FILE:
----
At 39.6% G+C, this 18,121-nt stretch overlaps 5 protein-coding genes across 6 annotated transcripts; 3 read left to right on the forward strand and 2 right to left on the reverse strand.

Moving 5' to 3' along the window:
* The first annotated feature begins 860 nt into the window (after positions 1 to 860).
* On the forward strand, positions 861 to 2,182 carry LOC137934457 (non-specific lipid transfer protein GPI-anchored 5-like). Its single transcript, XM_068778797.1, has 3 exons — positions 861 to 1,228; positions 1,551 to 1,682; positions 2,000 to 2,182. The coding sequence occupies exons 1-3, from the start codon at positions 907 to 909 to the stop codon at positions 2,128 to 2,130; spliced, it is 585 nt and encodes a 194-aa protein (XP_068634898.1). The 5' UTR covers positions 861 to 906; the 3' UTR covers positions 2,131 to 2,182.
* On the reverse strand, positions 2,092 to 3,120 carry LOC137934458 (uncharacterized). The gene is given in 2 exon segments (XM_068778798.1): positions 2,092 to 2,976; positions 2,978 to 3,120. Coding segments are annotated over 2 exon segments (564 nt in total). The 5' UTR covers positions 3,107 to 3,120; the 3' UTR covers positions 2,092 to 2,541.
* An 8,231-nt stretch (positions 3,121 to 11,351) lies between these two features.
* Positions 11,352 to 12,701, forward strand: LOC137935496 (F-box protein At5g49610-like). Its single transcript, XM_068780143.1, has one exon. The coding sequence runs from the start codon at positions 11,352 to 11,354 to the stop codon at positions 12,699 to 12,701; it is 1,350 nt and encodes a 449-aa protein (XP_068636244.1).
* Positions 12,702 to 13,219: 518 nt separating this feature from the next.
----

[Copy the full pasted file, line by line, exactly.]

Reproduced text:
At 39.6% G+C, this 18,121-nt stretch overlaps 5 protein-coding genes across 6 annotated transcripts; 3 read left to right on the forward strand and 2 right to left on the reverse strand.

Moving 5' to 3' along the window:
* The first annotated feature begins 860 nt into the window (after positions 1 to 860).
* On the forward strand, positions 861 to 2,182 carry LOC137934457 (non-specific lipid transfer protein GPI-anchored 5-like). Its single transcript, XM_068778797.1, has 3 exons — positions 861 to 1,228; positions 1,551 to 1,682; positions 2,000 to 2,182. The coding sequence occupies exons 1-3, from the start codon at positions 907 to 909 to the stop codon at positions 2,128 to 2,130; spliced, it is 585 nt and encodes a 194-aa protein (XP_068634898.1). The 5' UTR covers positions 861 to 906; the 3' UTR covers positions 2,131 to 2,182.
* On the reverse strand, positions 2,092 to 3,120 carry LOC137934458 (uncharacterized). The gene is given in 2 exon segments (XM_068778798.1): positions 2,092 to 2,976; positions 2,978 to 3,120. Coding segments are annotated over 2 exon segments (564 nt in total). The 5' UTR covers positions 3,107 to 3,120; the 3' UTR covers positions 2,092 to 2,541.
* An 8,231-nt stretch (positions 3,121 to 11,351) lies between these two features.
* Positions 11,352 to 12,701, forward strand: LOC137935496 (F-box protein At5g49610-like). Its single transcript, XM_068780143.1, has one exon. The coding sequence runs from the start codon at positions 11,352 to 11,354 to the stop codon at positions 12,699 to 12,701; it is 1,350 nt and encodes a 449-aa protein (XP_068636244.1).
* Positions 12,702 to 13,219: 518 nt separating this feature from the next.